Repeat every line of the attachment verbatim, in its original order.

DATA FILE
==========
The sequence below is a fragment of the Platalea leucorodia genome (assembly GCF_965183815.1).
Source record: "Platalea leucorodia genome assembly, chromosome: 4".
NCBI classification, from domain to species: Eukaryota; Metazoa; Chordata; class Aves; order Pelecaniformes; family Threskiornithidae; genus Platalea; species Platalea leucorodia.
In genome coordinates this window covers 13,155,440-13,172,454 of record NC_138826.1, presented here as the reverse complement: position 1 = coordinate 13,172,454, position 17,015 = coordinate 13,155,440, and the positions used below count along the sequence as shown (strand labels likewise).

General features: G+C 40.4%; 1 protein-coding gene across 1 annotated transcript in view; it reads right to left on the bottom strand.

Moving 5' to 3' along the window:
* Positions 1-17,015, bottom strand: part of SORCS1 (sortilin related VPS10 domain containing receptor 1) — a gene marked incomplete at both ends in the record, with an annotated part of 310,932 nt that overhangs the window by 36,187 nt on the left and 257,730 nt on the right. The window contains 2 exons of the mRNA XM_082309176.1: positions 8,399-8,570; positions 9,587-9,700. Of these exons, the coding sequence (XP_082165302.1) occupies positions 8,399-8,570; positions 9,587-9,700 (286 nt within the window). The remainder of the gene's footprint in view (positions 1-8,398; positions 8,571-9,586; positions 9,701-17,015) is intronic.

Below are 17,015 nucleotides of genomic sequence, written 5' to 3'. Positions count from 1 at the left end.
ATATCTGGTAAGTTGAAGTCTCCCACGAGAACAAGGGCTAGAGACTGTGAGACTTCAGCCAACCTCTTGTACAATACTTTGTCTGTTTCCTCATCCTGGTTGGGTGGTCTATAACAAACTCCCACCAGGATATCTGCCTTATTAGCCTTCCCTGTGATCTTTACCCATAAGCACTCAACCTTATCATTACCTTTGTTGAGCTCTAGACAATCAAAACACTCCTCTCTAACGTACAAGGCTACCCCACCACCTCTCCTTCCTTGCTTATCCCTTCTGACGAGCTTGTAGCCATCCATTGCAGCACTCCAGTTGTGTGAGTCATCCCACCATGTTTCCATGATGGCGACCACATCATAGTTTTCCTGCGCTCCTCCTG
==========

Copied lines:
The sequence below is a fragment of the Platalea leucorodia genome (assembly GCF_965183815.1).
Source record: "Platalea leucorodia genome assembly, chromosome: 4".
NCBI classification, from domain to species: Eukaryota; Metazoa; Chordata; class Aves; order Pelecaniformes; family Threskiornithidae; genus Platalea; species Platalea leucorodia.
In genome coordinates this window covers 13,155,440-13,172,454 of record NC_138826.1, presented here as the reverse complement: position 1 = coordinate 13,172,454, position 17,015 = coordinate 13,155,440, and the positions used below count along the sequence as shown (strand labels likewise).

General features: G+C 40.4%; 1 protein-coding gene across 1 annotated transcript in view; it reads right to left on the bottom strand.

Moving 5' to 3' along the window:
* Positions 1-17,015, bottom strand: part of SORCS1 (sortilin related VPS10 domain containing receptor 1) — a gene marked incomplete at both ends in the record, with an annotated part of 310,932 nt that overhangs the window by 36,187 nt on the left and 257,730 nt on the right. The window contains 2 exons of the mRNA XM_082309176.1: positions 8,399-8,570; positions 9,587-9,700. Of these exons, the coding sequence (XP_082165302.1) occupies positions 8,399-8,570; positions 9,587-9,700 (286 nt within the window). The remainder of the gene's footprint in view (positions 1-8,398; positions 8,571-9,586; positions 9,701-17,015) is intronic.

Below are 17,015 nucleotides of genomic sequence, written 5' to 3'. Positions count from 1 at the left end.
ATATCTGGTAAGTTGAAGTCTCCCACGAGAACAAGGGCTAGAGACTGTGAGACTTCAGCCAACCTCTTGTACAATACTTTGTCTGTTTCCTCATCCTGGTTGGGTGGTCTATAACAAACTCCCACCAGGATATCTGCCTTATTAGCCTTCCCTGTGATCTTTACCCATAAGCACTCAACCTTATCATTACCTTTGTTGAGCTCTAGACAATCAAAACACTCCTCTCTAACGTACAAGGCTACCCCACCACCTCTCCTTCCTTGCTTATCCCTTCTGACGAGCTTGTAGCCATCCATTGCAGCACTCCAGTTGTGTGAGTCATCCCACCATGTTTCCATGATGGCGACCACATCATAGTTTTCCTGCGCTCCTCCTG